Recent developments in Saudi Arabia make the dream of touring the kingdom more viable than it has ever been. Announcements made by Crown Prince Mohammed bin Salman’s administration are bringing the much-needed changes.
Vision 2030 reforms program is turning the kingdom into an attractive destination. Lifting and easing the strict regulations that affect foreigners significantly increases the ease of touring Saudi Arabia.
Here are a few essential tips that should make your trip to Saudi Arabia enjoyable
Safety First: Is Saudi Arabia safe?
Traveling to Saudi Arabia is safe. Saudi Arabia is an Islamic state. The kingdom relies on Sharia Laws for its rules and policies. You must be familiar with Sharia laws to avoid getting into trouble. Some things that may be legal in your country may be illegal in Saudi Arabia.
Be mindful of others in your activities. Saudi Arabia also scrutinizes foreigners before permitting them to tour the country. Background checks and scrutiny of the purpose of travel ensure that travelers pose no threat.
The general police enforce laws. Mutawa, a group of officers and volunteers that enforces Sharia law on behalf of the royal family, assists the public police. Those that breach Saudi Arabia’s laws face going to jail, being flogged, deported, or hanged.
Respect the Islamic religion while in Saudi Arabia. Muslims pray five times daily. At these times, everything closes except taxis, public transport, airports, and hospitals. The police and mutawa hassle anyone that loiters during prayer times. If you are not a Muslim, stay in your hotel during these times.
Avoid criticizing the royal family or the Saudi government. Condemning them publicly or in social media can cause you problems with the police or mutawa. Respect the Saudi flag to avoid problems.
Locals in Saudi Arabia are welcoming and hospitable. They are respectful, and they will have no problems with you if you respect them and their beliefs. Avoid public display of affection and dress responsibly at all times.
Do not photograph local women, especially without their consent. Locals will occasionally invite you to shared meals. Do not turn down any food or gifts they offer since it is disrespectful.
Saudi Arabia allows non-Muslims to practice their religions in private. You can also travel with your religious items like a Bible or crucifix, but for personal use only.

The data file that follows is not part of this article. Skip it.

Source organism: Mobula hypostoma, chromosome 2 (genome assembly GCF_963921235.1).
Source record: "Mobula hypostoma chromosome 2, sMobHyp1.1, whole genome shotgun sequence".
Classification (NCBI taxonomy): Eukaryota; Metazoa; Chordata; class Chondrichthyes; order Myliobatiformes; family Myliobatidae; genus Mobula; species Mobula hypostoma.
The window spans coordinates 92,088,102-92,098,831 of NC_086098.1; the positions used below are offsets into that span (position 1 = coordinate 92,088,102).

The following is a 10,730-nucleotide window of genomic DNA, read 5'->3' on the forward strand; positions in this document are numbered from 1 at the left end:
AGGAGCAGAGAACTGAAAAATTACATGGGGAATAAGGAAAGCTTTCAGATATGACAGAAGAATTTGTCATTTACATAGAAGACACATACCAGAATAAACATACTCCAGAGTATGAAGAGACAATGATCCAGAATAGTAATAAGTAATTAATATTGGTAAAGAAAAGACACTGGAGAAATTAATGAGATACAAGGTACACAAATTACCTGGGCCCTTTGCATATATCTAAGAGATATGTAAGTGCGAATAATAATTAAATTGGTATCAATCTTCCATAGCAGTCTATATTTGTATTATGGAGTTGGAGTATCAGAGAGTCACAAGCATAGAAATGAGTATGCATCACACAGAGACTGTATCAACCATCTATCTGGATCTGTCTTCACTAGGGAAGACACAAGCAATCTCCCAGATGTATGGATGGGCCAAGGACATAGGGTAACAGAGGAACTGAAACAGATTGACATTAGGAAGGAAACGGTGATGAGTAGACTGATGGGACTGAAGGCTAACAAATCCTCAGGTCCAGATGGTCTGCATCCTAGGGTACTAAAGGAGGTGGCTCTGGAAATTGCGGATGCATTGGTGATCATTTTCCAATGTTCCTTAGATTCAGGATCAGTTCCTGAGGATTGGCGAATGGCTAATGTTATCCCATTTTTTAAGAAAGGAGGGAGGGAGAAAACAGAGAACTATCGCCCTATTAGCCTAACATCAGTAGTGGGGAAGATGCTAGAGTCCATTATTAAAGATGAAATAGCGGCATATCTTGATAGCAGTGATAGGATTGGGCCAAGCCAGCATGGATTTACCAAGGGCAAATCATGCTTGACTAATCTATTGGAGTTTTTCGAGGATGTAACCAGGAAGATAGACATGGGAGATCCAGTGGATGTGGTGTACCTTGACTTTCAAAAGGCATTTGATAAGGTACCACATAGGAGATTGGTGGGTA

The locals may offer you gifts or food. Accept and consume them with your right hand. If you visit a local’s home, always remove your shoes.
You may enter the house with them if the homeowner insists that you do. Sit on the floor in traditional Majlis (sitting room having floor cushions). Learning local greetings is courteous.
Restrictions on Alcohol and Drug Usage
Personal smuggling or the use of drugs is illegal in Saudi Arabia. Those guilty of these offenses are subject to punishment that includes hanging.
Alcohol is illegal across the country. The local brew, Arak, is illegal and has a high alcohol content level. It may have dangerous impurities like methanol. The alcohol laws are lenient in residential compounds of foreigners as the civil police ignore these areas.
Safety Tips for Women Travelers
The Crown Prince announced that women are free to choose whether to wear a hijab (headscarf) of abaya (a long, loose robe). This announcement signified a change from the law that always required women to wear them. If you choose not to put on these items, ensure your clothes are loose and long.
You should have a sponsor. The sponsor should meet you upon arrival in Saudi Arabia. Those without one can face delays or denial of access to the country. The sponsor usually holds your passport while you get an Iquama (residency permit). This document is for your daily travels.
Saudi Arabia is opening up its sites for tourists. The country has a lot to offer visitors. From World Heritage Sites to the elegant coastal cities along the Red Sea, Saudi Arabia is an excellent tourist destination. These tips should help you make the most of your trip to Saudi Arabia without getting into trouble.
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